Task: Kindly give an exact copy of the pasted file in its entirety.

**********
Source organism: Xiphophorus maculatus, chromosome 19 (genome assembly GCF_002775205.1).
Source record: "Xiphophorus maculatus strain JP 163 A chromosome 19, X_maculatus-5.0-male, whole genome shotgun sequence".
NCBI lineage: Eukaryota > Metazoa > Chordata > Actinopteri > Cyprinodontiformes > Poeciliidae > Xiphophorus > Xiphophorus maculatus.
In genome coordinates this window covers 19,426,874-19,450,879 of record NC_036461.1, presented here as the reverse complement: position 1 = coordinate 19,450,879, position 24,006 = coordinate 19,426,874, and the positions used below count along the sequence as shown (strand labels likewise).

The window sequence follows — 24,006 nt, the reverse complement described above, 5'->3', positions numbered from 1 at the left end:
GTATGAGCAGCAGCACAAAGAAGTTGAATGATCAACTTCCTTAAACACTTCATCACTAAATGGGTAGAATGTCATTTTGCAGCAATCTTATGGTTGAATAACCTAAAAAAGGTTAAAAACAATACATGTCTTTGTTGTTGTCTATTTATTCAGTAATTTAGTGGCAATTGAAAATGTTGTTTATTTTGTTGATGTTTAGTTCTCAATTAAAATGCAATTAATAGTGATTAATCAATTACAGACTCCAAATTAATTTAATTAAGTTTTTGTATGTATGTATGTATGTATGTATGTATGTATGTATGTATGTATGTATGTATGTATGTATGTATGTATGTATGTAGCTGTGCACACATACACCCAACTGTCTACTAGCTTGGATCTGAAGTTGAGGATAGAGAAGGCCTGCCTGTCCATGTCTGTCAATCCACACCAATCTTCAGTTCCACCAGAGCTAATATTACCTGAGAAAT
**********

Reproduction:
Source organism: Xiphophorus maculatus, chromosome 19 (genome assembly GCF_002775205.1).
Source record: "Xiphophorus maculatus strain JP 163 A chromosome 19, X_maculatus-5.0-male, whole genome shotgun sequence".
NCBI lineage: Eukaryota > Metazoa > Chordata > Actinopteri > Cyprinodontiformes > Poeciliidae > Xiphophorus > Xiphophorus maculatus.
In genome coordinates this window covers 19,426,874-19,450,879 of record NC_036461.1, presented here as the reverse complement: position 1 = coordinate 19,450,879, position 24,006 = coordinate 19,426,874, and the positions used below count along the sequence as shown (strand labels likewise).

The window sequence follows — 24,006 nt, the reverse complement described above, 5'->3', positions numbered from 1 at the left end:
GTATGAGCAGCAGCACAAAGAAGTTGAATGATCAACTTCCTTAAACACTTCATCACTAAATGGGTAGAATGTCATTTTGCAGCAATCTTATGGTTGAATAACCTAAAAAAGGTTAAAAACAATACATGTCTTTGTTGTTGTCTATTTATTCAGTAATTTAGTGGCAATTGAAAATGTTGTTTATTTTGTTGATGTTTAGTTCTCAATTAAAATGCAATTAATAGTGATTAATCAATTACAGACTCCAAATTAATTTAATTAAGTTTTTGTATGTATGTATGTATGTATGTATGTATGTATGTATGTATGTATGTATGTATGTATGTATGTATGTATGTATGTAGCTGTGCACACATACACCCAACTGTCTACTAGCTTGGATCTGAAGTTGAGGATAGAGAAGGCCTGCCTGTCCATGTCTGTCAATCCACACCAATCTTCAGTTCCACCAGAGCTAATATTACCTGAGAAAT